Redfall creative director says Arkane's vampire shooter is not like Left 4 Dead 'at all'

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Our initial impression of Redfall (opens in new tab), the next game from Dishonored studio Arkane, was that it's a Left 4 Dead-style shooter (opens in new tab) that swaps out zombies for vampires. In a new interview with GamesRadar (opens in new tab), however, creative director Ricardo Bare and studio director Harvey Smith said that's really not an accurate assessment.

"It's totally understandable for somebody to come to that conclusion," Bare said. "There are four playable characters, you can play together cooperatively, and you're going against the undead. But, in terms of the way that you play and experience Redfall, it's not like those games at all. Redfall is more like loading into Far Cry."

At its core, Left 4 Dead and other games like it—Warhammer 40K: Darktide, Deep Rock Galactic, and Turtle Rock Studios' L4D spiritual successor Back 4 Blood—are a frantic race through a series of linear levels packed with hordes of "infected" of various sorts. The only goal is survival, and speed and efficiency are paramount. Redfall, on the other hand, is set in an open world, and offers both story-driven missions and immersive sim-style exploration.

"You're in a big-ass open world," Bare said. "We have a home base where you can talk to NPCs and get side quests. You can go to the mission table and pick up story-driven missions. Or you can not give a shit about any of that and just head outside, pick a direction, start hauling ass, and run into the living world stuff that we have going on."

"Big-ass open world" is a relative thing: Redfall will presumably be larger than, say, Deathloop's Blackreef or Prey's Talos 1, but likely much smaller than those of Ubisoft's Far Cry games. But the smaller scale will hopefully allow for a denser and more interesting game world, and is counterbalanced somewhat by the fact that Redfall will not have vehicles.

"Redfall is an on-foot game—the scale and the pace is a little slowed down in that respect," Bare said. "We want you creeping through a cornfield at night in the fog, hearing vampires whisper in the dark. Maybe you'll spot a farmhouse in the distance and sneak over to it, only to find that it's full of cultists and a few trapped survivors who you can save. That's the kind of vibe that Redfall has."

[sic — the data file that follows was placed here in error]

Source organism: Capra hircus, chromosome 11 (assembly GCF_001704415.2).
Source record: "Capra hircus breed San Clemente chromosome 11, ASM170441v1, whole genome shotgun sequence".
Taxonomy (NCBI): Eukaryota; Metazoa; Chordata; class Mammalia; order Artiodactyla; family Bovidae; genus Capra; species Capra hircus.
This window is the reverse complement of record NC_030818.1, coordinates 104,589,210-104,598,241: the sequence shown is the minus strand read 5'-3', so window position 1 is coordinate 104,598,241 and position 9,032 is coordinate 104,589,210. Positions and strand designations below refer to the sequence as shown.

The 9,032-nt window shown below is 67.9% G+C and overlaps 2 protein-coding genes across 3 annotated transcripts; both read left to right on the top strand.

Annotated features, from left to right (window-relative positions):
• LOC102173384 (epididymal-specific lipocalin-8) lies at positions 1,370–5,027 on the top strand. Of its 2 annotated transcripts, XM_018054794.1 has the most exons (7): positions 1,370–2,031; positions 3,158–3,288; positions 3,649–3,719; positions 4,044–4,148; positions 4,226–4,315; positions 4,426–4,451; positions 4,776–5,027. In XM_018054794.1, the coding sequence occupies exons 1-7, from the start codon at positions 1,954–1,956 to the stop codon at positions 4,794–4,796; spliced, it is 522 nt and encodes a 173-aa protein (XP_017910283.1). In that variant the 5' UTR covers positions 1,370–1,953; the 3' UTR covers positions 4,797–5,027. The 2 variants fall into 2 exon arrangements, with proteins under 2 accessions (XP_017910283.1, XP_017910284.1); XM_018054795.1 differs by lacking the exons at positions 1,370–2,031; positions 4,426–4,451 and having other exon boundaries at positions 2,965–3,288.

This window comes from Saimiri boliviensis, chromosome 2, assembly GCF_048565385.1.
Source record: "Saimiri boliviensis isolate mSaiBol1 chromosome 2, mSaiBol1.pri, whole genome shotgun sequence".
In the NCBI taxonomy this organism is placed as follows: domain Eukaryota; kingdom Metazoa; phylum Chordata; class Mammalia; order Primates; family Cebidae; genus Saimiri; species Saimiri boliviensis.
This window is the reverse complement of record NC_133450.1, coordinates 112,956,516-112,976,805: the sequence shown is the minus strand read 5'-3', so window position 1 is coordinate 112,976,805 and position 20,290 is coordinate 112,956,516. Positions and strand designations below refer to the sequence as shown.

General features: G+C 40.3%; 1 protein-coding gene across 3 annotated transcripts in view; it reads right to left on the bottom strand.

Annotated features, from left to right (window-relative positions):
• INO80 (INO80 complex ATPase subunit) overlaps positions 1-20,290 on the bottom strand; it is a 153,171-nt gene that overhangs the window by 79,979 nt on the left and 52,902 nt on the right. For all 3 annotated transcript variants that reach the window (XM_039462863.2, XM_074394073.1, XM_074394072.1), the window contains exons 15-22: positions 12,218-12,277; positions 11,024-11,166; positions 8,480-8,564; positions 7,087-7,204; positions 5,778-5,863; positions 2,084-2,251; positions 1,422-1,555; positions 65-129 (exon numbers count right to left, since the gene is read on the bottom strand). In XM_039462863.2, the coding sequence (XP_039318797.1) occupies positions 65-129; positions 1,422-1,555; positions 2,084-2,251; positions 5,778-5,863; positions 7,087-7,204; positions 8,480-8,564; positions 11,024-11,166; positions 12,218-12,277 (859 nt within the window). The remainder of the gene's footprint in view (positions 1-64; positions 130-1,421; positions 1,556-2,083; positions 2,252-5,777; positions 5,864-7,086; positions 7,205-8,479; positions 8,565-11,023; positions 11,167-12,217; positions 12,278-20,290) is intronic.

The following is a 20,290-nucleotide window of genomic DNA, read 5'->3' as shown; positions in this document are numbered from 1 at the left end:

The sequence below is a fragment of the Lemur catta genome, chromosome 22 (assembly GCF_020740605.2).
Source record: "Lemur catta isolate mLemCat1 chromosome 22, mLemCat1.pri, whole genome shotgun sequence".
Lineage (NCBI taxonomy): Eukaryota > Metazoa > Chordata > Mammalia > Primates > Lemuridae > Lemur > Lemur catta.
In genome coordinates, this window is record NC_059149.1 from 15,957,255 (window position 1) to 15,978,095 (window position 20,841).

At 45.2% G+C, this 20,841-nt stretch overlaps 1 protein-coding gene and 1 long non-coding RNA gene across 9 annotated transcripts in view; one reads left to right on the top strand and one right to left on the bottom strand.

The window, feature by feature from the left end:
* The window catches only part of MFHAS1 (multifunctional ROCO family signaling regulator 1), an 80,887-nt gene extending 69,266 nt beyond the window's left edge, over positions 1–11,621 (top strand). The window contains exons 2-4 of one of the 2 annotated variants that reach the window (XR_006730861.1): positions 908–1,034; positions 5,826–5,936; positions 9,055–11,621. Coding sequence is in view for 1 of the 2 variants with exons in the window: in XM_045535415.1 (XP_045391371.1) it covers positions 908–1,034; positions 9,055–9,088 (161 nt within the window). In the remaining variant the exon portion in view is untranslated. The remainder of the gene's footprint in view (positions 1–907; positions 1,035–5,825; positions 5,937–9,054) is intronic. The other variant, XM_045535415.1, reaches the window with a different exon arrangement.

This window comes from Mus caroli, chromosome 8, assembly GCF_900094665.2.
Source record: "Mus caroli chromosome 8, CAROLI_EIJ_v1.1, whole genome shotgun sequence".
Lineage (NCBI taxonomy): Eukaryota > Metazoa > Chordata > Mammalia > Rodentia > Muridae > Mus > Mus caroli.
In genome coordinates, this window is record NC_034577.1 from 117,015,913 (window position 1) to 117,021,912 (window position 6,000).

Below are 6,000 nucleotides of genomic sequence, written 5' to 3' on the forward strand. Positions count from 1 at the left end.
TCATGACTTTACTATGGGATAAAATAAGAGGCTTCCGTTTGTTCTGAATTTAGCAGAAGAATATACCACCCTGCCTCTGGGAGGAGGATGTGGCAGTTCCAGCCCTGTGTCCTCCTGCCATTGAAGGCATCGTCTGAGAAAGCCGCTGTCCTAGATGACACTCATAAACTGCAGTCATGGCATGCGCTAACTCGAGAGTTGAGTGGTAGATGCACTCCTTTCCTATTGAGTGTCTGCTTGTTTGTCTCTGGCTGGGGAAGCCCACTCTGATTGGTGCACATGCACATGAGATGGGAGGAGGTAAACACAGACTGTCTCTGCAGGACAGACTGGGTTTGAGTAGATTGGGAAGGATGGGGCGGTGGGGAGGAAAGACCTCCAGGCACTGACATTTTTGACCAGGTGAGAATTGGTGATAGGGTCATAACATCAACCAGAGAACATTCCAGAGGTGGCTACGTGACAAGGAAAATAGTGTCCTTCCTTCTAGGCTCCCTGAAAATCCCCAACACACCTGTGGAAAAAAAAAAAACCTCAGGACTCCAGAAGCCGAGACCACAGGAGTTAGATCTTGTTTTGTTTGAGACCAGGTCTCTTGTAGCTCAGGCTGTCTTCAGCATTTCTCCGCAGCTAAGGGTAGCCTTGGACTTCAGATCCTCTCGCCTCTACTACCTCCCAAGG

In all honesty, I'm a little iffy on Redfall. Not because I don't like shooters (although the Left 4 Dead series never did much for me) but because Arkane is wasted on them. It should be making new and better immersive sims (for heaven's sake, I've waited long enough for Arx Fatalis 2), not trying to capture the magic of Turtle Rock (opens in new tab) or Ubisoft. This interview has me a little more interested in it: I'm still not entirely sold, but I'm open to being convinced.

"Redfall sometimes feels like what you'd get if you blended the Arkane creative values with Far Cry 2 or Stalker," Smith said. "That's the kind of thing that we have wanted to do for a long time."

Redfall still doesn't have a release date, but it's currently expected to be out sometime in the first half of 2023.

Andy Chalk

Andy has been gaming on PCs from the very beginning, starting as a youngster with text adventures and primitive action games on a cassette-based TRS80. From there he graduated to the glory days of Sierra Online adventures and Microprose sims, ran a local BBS, learned how to build PCs, and developed a longstanding love of RPGs, immersive sims, and shooters. He began writing videogame news in 2007 for The Escapist and somehow managed to avoid getting fired until 2014, when he joined the storied ranks of PC Gamer. He covers all aspects of the industry, from new game announcements and patch notes to legal disputes, Twitch beefs, esports, and Henry Cavill. Lots of Henry Cavill.